Differing in importance, age and size, all Satras basically follow the same structure, occupying a large area, which access is symbolically identified by a gate, that is decorated with lions, elephants, fish, horses, where some of these animals are depicted with wings or details that transport us to an unknown mythology. In the center of the Satra is a large pavilion reserved for rehearsal and performance of music and dance shows. Inside there’s always a giant wooden statue of Garuda, a winged figure with a long nose, a mix of man and bird, which back to the entrance, protects the place. Attached to this communal area there’s the altar, whose best example is the Sri Sri Auniati Satra, richly decorated. Around, forming a rectangle, are arranged the dormitories and other facilities, lined up under the ground floor galleries.

From the visited satras, the Uttar Kamalabari, located very close to the village with the same name, is the most attractive ad well maintained, keeping its old structure and the traditional construction, which gives an atmosphere able to transport us in time.

Bengenaati and Garamur are two other Satras easily accessible by bicycle, and worth being visited with time, to enjoy the peace and tranquility of the place. But they are also a good excuse to explore the island and observe the daily life of the population, enjoying the changes of light, that is able to make the monotony of the flat landscape in a surprising and mysterious scenery.

Photo of Majuli and the “satras” 9/21 by Catarina Piedade

Night falls early in Majuli, as we are to the east of which is the central India, so just after four o’clock the sky begins to darken, with night arriving around 5 p.m. This makes it seem like the days are too short, especially for those that are not used to get up early. But here the population starts early daily routines, to work in the fields to rule the daily life in Majuli.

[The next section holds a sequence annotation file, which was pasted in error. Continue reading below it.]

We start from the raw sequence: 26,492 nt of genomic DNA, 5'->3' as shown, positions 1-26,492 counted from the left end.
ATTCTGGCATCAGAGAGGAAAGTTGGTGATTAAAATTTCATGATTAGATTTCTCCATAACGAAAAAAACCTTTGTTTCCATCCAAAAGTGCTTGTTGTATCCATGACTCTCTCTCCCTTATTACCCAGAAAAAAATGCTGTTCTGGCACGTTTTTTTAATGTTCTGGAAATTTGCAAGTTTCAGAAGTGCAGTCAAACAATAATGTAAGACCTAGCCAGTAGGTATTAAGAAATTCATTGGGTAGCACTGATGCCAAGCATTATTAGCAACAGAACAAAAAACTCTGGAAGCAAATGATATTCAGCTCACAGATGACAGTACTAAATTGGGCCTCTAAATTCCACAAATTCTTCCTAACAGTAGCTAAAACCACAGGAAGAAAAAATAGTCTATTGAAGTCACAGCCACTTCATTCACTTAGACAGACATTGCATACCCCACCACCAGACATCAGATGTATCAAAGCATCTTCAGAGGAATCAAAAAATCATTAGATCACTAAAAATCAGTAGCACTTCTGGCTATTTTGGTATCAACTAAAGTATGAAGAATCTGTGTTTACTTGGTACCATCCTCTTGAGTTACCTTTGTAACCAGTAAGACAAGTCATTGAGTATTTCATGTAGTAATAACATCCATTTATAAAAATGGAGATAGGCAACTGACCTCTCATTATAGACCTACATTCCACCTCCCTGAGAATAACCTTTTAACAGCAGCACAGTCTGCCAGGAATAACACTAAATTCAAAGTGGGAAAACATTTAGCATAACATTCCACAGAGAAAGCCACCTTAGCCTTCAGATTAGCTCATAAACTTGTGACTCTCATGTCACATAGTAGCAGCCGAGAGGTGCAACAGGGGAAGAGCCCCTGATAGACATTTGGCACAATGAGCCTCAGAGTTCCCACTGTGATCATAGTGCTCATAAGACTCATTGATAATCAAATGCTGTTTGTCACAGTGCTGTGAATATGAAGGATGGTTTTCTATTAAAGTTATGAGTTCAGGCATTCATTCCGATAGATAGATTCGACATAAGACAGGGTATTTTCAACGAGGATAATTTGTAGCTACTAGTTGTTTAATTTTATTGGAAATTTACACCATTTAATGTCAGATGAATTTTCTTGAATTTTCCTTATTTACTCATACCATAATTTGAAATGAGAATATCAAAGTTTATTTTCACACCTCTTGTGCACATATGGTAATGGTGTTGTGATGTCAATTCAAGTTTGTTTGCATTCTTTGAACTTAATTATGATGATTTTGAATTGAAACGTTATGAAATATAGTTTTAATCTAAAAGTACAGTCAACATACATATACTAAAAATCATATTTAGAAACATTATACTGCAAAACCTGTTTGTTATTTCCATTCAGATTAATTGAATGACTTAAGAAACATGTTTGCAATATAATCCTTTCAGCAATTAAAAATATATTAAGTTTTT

And it’s with the evening that something magical seems to happen in the satras that show almost deserted during the day. Under the dim yellow light, boys and young adults meet in the common area of Uttar Kamalabari, dancing and acting, to the sound of drums and soft melodies, where the mudras (symbolic or ritual gesture) are fundamental. Around, sitting on mats, Bhakats (celibate monks) observe closely the movements of these apprentices, correcting and encouraging. Sometimes these older monks have an active role in the rehearsals, playing mythic characters of hindu pantheon. The satras, besides the religious aspect, also work as art centers, where dance, theater, singing and music are fundamental pillars of the spread of Vaishnavism.

Photo of Majuli and the “satras” 10/21 by Catarina Piedade


Of the dozens of Satras existing in Majuli, these are easily accessible by bicycle. For the others, is necessary to hire a taxi as there are no motorbikes for hire.

Bengenaati: the oldest satra

Garamur: large and well-preserved satra

Sri Sri Auniati Satra: the most richly decorated